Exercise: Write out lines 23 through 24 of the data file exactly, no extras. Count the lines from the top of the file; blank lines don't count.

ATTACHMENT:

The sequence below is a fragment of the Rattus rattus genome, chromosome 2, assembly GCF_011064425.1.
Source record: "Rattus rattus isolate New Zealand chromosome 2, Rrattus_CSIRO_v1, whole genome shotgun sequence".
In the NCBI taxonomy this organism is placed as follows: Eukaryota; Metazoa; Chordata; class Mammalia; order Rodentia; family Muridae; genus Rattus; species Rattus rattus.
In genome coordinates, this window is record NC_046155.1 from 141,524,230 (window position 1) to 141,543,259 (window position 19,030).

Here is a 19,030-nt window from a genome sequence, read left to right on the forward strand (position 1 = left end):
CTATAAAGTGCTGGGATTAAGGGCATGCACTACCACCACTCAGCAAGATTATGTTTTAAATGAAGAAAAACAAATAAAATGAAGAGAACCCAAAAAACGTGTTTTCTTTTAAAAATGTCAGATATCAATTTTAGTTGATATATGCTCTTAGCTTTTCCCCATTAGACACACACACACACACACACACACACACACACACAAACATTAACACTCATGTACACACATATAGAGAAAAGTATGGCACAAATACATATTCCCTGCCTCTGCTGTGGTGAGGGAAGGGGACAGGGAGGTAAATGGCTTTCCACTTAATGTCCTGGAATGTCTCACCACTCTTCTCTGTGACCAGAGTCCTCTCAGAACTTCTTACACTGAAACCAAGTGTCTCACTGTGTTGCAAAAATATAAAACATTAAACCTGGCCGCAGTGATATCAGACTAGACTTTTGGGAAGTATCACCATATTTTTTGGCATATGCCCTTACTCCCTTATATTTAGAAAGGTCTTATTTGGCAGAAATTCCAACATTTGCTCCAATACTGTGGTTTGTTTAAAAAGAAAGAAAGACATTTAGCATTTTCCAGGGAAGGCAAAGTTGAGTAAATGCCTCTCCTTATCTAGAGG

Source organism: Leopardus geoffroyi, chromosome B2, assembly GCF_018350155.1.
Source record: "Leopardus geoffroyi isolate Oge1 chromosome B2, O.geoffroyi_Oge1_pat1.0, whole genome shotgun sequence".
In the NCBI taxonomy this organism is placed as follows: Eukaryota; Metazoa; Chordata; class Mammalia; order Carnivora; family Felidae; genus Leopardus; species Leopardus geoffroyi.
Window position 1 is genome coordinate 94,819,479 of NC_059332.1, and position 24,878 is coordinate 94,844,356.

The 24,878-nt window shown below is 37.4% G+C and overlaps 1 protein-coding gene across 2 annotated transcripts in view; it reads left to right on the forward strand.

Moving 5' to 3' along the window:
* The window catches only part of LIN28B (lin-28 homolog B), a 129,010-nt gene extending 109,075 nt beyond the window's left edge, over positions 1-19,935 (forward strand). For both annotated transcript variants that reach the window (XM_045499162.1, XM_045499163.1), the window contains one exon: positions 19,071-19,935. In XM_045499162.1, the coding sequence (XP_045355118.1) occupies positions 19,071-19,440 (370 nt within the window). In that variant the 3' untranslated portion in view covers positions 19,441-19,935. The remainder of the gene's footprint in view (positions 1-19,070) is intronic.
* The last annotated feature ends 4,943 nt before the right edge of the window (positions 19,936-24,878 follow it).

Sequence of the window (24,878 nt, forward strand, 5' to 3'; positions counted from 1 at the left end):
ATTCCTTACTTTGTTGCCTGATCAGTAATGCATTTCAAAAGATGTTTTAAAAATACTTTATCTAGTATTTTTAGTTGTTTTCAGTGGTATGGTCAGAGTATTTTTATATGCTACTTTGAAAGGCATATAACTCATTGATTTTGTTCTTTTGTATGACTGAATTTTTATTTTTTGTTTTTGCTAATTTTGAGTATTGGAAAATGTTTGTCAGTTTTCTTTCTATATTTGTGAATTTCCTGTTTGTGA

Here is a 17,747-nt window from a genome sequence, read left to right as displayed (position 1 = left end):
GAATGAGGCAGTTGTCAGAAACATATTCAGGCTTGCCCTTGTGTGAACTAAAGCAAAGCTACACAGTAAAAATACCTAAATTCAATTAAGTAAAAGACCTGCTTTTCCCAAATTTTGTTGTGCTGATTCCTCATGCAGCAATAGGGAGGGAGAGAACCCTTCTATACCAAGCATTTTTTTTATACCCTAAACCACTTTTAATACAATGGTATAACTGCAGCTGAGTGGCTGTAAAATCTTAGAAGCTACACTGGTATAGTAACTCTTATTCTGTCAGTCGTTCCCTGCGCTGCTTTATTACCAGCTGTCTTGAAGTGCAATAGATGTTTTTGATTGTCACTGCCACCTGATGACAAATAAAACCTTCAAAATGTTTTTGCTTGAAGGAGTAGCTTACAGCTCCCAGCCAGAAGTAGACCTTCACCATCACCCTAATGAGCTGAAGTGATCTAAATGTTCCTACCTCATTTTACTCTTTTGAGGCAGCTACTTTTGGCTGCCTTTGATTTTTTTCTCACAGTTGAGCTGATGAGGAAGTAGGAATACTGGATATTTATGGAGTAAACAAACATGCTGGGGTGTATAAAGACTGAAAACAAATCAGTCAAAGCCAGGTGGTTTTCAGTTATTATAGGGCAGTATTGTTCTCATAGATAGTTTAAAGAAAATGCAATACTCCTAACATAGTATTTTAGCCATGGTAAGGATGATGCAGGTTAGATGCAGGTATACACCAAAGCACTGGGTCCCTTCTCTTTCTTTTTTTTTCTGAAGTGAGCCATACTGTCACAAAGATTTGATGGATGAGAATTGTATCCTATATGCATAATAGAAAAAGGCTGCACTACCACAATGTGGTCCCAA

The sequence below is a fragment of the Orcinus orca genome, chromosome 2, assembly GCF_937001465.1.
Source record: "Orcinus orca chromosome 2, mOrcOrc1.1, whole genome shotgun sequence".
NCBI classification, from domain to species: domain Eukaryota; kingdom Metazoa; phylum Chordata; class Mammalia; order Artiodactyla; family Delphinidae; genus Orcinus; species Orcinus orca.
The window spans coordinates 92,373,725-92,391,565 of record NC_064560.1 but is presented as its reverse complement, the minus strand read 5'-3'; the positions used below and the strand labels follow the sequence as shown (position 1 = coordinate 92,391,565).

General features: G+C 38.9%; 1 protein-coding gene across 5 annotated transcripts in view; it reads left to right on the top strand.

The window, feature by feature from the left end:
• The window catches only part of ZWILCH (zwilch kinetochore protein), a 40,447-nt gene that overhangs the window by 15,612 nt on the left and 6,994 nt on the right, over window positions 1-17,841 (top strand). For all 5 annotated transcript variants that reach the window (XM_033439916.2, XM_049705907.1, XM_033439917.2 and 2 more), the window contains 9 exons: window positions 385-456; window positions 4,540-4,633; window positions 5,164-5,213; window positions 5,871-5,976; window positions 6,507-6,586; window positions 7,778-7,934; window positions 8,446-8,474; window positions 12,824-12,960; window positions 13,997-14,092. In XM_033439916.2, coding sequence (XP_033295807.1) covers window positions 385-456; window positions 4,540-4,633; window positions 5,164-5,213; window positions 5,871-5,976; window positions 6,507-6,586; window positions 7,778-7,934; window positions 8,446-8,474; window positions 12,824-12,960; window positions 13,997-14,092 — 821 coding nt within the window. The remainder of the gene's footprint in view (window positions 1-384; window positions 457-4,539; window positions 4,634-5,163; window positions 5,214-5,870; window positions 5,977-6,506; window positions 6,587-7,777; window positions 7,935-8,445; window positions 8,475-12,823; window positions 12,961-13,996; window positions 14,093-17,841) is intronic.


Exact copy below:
General features: G+C 38.9%; 1 protein-coding gene across 5 annotated transcripts in view; it reads left to right on the top strand.

The window, feature by feature from the left end: